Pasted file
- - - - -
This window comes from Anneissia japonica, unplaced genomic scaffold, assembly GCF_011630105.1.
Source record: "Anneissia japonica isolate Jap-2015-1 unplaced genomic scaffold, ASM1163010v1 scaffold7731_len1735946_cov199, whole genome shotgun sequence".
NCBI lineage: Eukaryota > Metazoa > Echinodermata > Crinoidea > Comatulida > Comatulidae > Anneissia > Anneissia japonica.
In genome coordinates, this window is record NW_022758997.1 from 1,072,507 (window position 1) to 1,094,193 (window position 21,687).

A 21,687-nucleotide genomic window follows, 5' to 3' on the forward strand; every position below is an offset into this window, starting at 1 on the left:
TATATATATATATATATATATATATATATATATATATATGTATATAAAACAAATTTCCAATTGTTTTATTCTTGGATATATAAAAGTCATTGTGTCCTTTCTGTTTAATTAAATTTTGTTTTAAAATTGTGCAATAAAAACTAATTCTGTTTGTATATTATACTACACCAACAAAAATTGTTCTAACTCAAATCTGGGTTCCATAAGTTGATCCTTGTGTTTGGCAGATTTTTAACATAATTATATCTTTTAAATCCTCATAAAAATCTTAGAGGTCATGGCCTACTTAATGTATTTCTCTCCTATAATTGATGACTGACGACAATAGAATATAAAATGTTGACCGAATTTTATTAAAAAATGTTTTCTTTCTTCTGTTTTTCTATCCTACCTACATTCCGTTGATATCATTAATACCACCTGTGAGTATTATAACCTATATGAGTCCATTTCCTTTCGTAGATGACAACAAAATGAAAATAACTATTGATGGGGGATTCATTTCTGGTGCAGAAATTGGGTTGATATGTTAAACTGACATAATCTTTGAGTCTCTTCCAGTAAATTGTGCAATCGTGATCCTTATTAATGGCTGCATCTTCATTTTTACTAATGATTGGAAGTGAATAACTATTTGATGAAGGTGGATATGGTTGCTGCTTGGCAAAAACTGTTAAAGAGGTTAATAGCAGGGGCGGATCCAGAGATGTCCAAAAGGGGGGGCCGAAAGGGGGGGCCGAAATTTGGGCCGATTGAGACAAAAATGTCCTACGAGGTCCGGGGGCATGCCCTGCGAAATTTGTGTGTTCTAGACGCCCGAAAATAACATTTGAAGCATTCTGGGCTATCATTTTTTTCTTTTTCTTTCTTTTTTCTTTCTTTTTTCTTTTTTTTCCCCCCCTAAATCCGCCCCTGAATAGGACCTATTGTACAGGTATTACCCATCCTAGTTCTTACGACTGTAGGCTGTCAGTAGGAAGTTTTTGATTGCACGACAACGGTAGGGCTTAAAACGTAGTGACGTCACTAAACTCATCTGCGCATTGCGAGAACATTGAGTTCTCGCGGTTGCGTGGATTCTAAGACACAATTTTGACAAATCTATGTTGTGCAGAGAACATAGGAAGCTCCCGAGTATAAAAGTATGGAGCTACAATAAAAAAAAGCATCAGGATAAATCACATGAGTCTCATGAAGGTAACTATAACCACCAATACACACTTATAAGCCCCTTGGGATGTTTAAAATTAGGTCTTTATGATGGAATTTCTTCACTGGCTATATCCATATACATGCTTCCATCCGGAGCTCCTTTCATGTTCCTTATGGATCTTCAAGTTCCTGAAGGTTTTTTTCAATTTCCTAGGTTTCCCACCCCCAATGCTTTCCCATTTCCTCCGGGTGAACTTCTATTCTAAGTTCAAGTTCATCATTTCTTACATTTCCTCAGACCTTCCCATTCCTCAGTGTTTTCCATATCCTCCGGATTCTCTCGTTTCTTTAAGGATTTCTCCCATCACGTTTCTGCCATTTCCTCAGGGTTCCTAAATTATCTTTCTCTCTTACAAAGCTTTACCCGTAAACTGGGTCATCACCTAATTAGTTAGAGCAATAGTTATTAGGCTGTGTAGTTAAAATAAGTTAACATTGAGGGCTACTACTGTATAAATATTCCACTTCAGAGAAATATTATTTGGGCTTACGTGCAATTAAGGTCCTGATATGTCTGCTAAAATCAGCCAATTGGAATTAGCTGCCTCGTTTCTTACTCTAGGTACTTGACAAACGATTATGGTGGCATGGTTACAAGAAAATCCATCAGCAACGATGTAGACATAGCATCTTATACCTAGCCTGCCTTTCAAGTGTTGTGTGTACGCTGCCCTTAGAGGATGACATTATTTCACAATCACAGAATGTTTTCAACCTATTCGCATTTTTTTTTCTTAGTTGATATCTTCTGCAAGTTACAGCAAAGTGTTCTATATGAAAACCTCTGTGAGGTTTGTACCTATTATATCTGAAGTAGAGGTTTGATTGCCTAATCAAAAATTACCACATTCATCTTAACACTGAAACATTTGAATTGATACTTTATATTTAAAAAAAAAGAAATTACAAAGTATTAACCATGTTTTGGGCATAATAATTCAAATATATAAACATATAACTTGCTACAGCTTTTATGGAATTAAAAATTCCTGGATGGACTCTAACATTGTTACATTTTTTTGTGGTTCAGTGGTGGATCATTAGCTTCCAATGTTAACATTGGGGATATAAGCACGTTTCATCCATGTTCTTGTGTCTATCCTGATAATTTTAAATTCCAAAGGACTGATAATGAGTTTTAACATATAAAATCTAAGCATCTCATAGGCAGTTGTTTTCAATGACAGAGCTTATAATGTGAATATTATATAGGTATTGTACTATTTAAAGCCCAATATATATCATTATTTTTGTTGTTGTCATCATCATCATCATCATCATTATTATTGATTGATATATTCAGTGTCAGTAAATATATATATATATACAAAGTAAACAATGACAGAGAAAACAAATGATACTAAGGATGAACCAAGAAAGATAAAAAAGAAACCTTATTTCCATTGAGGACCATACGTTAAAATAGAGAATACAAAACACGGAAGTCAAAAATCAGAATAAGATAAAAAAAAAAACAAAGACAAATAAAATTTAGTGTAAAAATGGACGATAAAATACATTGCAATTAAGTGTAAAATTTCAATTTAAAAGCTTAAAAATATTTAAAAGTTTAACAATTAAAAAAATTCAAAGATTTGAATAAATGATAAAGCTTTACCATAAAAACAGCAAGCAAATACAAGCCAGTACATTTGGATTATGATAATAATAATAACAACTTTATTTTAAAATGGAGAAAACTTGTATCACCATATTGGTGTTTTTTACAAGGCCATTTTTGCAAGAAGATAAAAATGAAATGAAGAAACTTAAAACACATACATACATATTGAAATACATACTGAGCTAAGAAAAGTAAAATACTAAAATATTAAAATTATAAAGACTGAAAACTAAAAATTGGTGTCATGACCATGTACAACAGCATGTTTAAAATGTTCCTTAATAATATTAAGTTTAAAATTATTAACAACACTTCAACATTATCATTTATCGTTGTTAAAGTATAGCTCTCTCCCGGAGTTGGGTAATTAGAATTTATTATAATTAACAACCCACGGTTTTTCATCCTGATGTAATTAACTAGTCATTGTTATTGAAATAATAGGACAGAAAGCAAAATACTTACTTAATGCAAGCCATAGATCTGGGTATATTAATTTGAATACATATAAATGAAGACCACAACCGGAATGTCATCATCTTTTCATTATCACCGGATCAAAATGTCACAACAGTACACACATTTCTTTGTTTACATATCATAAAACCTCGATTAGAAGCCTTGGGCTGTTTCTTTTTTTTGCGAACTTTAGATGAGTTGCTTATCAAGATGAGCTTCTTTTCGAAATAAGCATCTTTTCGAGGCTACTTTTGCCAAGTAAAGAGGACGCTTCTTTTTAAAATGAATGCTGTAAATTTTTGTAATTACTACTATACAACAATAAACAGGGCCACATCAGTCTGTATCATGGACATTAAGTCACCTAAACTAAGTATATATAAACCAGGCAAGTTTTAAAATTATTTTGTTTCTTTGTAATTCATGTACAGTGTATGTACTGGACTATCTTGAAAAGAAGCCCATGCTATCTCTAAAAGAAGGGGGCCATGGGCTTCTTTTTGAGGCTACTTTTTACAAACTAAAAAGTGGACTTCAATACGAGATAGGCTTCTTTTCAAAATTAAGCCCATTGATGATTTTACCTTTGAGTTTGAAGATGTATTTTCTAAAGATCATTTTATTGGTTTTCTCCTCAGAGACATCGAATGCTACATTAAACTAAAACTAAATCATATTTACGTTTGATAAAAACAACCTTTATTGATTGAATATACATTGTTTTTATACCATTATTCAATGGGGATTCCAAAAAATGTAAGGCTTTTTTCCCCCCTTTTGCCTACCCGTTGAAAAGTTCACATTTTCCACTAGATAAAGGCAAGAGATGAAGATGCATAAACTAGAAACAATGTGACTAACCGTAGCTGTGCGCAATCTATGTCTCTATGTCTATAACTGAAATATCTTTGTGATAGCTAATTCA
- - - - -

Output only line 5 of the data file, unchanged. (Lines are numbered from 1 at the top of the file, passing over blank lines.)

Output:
A 21,687-nucleotide genomic window follows, 5' to 3' on the forward strand; every position below is an offset into this window, starting at 1 on the left: